Shawn: What would be best is 1. Find the one we want to work on. 2. Check with the primary editor & let them know we're here for editing. 3. Request that they pause for X number of days
... I already approached the low vision task force to pave the way and everyone was happy about it.

Nic: Great, point me in the right direction and I'm happy to help

Shawn: Expect some back and forth and some issues with the nature of the documents

Robert: It makes sense. Our goal is to make it as understandable and as clear as possible. If we get some push back, we'll just have to work with that

Shawn: Then you have the discussion, then they are able to explain why the things we recommended don't work (or vice versa), then we can work together

Nic: They did ask us to come on board, so they will need to be flexible I assume?

Shawn: A lot of people are eager for our help, but there are some that may want to collaborate more

Sarah: Are we following a standard structure for understanding 2.1? There seems to be a little variation; do we want to align?

Shawn: Don't know the answer to that good question. Guess would be that the individual editors didn't pay much attention to that. It would be good to take a look and say, where are the deviations and are they purposeful or accidental?
... Guess would be 70-80% of deviations are accidental

Sarah: Assume techniques for 2.1 aren't on the radar?

Shawn: They are, we are working on techniques now

<shawn> from Michael Cooper:

<shawn> Content is being continuously refined, and we haven't nailed down a "stable" point. I think you'll just have to dive in.

<shawn> https://github.com/w3c/wcag21/#user-content-editing-draft-understanding-content has info about how we edit Understanding content.

<shawn> https://w3c.github.io/wcag21/understanding/ has links to the latest content for viewing.

<shawn> https://www.w3.org/WAI/GL/wiki/Accepted_WCAG_2.1_SC has links to where the editing happens, and who is leading editing for each SC. I suggest you contact editors directly to get insight into how mature they consider a given Understanding file to be, and how you can best jump into the process.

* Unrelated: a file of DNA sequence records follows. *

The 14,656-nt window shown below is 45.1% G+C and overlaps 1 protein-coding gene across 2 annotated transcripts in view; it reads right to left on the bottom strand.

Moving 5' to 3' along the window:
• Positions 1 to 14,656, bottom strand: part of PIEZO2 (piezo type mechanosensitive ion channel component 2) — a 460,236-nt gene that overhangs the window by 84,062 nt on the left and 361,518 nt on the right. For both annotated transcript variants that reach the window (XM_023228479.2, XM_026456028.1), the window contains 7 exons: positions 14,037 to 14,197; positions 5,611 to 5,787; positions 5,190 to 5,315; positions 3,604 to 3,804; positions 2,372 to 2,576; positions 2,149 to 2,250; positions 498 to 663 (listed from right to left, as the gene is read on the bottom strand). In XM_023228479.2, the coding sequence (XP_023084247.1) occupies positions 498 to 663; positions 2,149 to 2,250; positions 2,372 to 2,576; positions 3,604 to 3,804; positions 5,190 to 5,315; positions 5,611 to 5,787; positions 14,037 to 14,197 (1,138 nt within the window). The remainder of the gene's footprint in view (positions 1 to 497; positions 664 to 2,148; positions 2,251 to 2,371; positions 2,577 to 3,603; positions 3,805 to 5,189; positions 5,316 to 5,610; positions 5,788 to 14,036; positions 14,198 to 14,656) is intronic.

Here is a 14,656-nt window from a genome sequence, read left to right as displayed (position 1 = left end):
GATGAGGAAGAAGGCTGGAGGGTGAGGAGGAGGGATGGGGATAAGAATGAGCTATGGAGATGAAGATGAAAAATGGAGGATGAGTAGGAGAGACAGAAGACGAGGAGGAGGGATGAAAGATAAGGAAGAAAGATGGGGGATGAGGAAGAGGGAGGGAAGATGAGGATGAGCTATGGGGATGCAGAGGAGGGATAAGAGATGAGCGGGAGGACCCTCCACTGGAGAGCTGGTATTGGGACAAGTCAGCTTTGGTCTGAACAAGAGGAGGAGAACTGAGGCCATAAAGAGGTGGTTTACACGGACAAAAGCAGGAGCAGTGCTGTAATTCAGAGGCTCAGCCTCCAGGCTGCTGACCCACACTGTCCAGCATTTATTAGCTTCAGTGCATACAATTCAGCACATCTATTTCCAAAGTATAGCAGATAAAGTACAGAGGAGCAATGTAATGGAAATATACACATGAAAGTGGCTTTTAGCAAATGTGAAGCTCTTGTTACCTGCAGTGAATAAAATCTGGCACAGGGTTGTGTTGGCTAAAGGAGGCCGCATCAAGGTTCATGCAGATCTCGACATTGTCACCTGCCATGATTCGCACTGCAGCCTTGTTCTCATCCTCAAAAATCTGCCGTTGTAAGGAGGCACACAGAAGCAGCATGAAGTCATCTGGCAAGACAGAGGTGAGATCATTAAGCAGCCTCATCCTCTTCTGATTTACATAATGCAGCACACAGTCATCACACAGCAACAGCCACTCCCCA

Sarah: What's the delineation between.... what should go in an understanding document and what should be considered a technique?

Shawn: techniques are supposed to be testable

Sarah: Funnily enough, the understanding contrast section has testability statements and principles

Eric: Understanding is explaining success criteria and technique is implementing
... Sometimes, there is overlap

Sarah: There's probably a bit of variation again. Do we need to know where the line is first, or agree upon it first? Before ending up with a vastly different document

Shawn: So you know the history, we've been working on the understanding documents for a while. If I recall, there wasn't a place to put the techniques yet. Some of the understanding editors may have stuck techniques in the understanding doc now with the expectation of moving into techniques later

Sarah: So are we doing techniques now or later?

Shawn: Now, we are doing them now
... If you're looking at the understanding doc, you should be able to see the list of techniques

Sarah: Conceptually or in the draft?

Shawn: There are different stages of done-ed-ness
... There are individuals that need to be approached thoughtfully... being aware that you are going to get different reactions to your input

Andrew: Inconsistencies in and of themselves. Reviewing text contrast and parts refer to different things without having properly saved the drafts

Shawn: The understanding doc is the size of a small book

Sarah: Applies to so many cases, that's why it's so long

Nic: No other questions. Confirming the process: Find a resource, get in touch with the editor, then approach to see if we are ready to work on it